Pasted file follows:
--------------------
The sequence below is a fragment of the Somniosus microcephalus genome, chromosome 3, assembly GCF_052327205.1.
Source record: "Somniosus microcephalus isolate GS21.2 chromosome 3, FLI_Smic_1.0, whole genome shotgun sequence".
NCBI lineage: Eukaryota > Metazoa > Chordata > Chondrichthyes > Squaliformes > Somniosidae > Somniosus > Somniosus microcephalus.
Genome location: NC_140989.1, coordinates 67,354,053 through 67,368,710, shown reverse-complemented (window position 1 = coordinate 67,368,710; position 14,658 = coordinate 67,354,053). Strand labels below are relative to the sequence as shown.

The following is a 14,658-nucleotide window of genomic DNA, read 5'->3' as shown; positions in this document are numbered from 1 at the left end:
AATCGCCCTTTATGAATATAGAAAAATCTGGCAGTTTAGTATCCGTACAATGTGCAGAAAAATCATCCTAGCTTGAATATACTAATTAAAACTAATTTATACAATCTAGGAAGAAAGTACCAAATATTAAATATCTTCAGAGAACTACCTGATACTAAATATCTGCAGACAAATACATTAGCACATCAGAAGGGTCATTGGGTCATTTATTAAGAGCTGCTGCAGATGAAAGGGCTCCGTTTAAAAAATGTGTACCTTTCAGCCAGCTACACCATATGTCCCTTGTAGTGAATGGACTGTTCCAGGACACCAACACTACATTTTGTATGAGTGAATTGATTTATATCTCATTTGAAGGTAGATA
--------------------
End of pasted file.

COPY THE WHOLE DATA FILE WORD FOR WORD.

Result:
The sequence below is a fragment of the Somniosus microcephalus genome, chromosome 3, assembly GCF_052327205.1.
Source record: "Somniosus microcephalus isolate GS21.2 chromosome 3, FLI_Smic_1.0, whole genome shotgun sequence".
NCBI lineage: Eukaryota > Metazoa > Chordata > Chondrichthyes > Squaliformes > Somniosidae > Somniosus > Somniosus microcephalus.
Genome location: NC_140989.1, coordinates 67,354,053 through 67,368,710, shown reverse-complemented (window position 1 = coordinate 67,368,710; position 14,658 = coordinate 67,354,053). Strand labels below are relative to the sequence as shown.

The following is a 14,658-nucleotide window of genomic DNA, read 5'->3' as shown; positions in this document are numbered from 1 at the left end:
AATCGCCCTTTATGAATATAGAAAAATCTGGCAGTTTAGTATCCGTACAATGTGCAGAAAAATCATCCTAGCTTGAATATACTAATTAAAACTAATTTATACAATCTAGGAAGAAAGTACCAAATATTAAATATCTTCAGAGAACTACCTGATACTAAATATCTGCAGACAAATACATTAGCACATCAGAAGGGTCATTGGGTCATTTATTAAGAGCTGCTGCAGATGAAAGGGCTCCGTTTAAAAAATGTGTACCTTTCAGCCAGCTACACCATATGTCCCTTGTAGTGAATGGACTGTTCCAGGACACCAACACTACATTTTGTATGAGTGAATTGATTTATATCTCATTTGAAGGTAGATA